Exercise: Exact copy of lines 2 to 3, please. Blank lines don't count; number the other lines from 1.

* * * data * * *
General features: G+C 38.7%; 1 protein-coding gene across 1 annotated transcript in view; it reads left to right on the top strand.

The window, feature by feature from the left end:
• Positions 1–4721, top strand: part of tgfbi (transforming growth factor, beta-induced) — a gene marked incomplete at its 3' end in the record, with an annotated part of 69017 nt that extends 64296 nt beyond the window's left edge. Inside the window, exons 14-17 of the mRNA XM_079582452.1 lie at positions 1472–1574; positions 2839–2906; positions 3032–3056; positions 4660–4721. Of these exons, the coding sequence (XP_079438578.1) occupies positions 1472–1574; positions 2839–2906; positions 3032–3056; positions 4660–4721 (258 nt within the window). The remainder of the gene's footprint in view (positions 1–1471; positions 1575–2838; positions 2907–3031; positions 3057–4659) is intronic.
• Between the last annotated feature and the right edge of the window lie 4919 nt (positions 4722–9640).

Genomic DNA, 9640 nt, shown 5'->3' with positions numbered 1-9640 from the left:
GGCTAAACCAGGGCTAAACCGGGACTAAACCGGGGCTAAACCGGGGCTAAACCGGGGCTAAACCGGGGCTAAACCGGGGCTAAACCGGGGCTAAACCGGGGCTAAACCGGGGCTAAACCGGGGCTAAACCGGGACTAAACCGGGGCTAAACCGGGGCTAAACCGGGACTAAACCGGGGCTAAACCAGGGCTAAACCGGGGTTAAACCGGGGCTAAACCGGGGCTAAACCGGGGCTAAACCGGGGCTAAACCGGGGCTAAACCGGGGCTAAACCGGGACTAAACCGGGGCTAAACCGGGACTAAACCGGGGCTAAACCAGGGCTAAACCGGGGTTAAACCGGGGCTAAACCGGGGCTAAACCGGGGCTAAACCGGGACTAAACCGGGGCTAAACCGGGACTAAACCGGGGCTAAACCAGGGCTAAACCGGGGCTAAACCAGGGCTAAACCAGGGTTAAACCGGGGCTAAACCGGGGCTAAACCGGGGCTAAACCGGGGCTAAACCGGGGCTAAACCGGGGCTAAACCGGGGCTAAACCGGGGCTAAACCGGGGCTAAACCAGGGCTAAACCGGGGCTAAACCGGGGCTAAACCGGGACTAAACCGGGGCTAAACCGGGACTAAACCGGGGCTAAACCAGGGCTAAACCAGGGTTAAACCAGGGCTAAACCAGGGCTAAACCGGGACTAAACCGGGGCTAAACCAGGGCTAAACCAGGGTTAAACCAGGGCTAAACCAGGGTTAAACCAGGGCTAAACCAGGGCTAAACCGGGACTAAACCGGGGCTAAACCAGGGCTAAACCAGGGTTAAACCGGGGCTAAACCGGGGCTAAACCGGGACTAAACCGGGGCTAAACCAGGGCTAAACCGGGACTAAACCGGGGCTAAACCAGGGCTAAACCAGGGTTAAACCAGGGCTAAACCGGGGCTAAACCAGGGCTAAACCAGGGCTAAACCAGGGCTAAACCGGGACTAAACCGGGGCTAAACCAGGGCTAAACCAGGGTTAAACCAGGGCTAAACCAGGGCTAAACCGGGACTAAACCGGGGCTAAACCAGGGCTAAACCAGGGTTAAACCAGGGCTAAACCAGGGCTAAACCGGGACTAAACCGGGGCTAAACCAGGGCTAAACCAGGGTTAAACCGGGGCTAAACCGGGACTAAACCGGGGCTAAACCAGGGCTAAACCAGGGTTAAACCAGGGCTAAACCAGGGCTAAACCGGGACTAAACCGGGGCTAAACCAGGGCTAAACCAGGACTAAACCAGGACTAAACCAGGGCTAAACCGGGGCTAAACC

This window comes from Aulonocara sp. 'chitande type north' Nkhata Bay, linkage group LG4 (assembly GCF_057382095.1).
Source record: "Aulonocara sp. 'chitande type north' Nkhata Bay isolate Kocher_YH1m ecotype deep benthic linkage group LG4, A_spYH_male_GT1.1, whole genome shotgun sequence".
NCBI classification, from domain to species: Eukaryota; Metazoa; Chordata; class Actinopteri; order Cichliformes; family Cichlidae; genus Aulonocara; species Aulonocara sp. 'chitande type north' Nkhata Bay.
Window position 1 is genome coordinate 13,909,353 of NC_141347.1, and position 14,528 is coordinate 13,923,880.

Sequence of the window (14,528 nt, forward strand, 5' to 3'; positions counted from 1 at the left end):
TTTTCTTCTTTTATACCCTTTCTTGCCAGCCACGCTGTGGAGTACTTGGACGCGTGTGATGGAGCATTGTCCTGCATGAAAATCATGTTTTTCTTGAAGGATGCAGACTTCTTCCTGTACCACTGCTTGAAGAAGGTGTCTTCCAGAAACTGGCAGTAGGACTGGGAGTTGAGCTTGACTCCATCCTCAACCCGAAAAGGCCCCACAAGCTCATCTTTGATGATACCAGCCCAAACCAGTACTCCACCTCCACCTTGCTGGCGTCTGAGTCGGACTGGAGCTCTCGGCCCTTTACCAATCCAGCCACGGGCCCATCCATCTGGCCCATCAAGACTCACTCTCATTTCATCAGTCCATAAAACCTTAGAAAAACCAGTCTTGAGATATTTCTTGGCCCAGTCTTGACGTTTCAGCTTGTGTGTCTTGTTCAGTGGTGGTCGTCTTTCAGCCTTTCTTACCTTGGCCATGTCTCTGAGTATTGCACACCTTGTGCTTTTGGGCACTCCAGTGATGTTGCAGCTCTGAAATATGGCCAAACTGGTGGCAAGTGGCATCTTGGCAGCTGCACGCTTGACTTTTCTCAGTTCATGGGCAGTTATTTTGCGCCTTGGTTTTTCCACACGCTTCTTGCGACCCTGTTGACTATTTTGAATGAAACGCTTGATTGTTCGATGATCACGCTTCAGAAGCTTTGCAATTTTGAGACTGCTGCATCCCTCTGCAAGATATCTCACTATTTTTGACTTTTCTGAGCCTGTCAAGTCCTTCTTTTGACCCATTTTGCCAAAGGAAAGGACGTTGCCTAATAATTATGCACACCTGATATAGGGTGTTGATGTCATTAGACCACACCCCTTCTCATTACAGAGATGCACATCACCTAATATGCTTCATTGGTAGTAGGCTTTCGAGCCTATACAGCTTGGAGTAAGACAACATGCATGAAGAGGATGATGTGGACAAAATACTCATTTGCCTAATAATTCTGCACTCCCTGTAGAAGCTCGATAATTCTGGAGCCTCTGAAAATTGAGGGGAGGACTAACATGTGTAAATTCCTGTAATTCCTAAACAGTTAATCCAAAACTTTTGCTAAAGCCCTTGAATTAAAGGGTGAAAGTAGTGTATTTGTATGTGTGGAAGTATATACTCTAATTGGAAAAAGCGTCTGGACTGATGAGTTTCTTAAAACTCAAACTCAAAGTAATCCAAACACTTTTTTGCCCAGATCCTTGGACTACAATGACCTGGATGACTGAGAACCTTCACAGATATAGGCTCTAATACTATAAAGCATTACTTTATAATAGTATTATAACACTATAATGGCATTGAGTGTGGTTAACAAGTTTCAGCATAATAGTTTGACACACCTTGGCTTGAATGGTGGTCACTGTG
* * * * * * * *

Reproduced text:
The window, feature by feature from the left end:
• Positions 1–4721, top strand: part of tgfbi (transforming growth factor, beta-induced) — a gene marked incomplete at its 3' end in the record, with an annotated part of 69017 nt that extends 64296 nt beyond the window's left edge. Inside the window, exons 14-17 of the mRNA XM_079582452.1 lie at positions 1472–1574; positions 2839–2906; positions 3032–3056; positions 4660–4721. Of these exons, the coding sequence (XP_079438578.1) occupies positions 1472–1574; positions 2839–2906; positions 3032–3056; positions 4660–4721 (258 nt within the window). The remainder of the gene's footprint in view (positions 1–1471; positions 1575–2838; positions 2907–3031; positions 3057–4659) is intronic.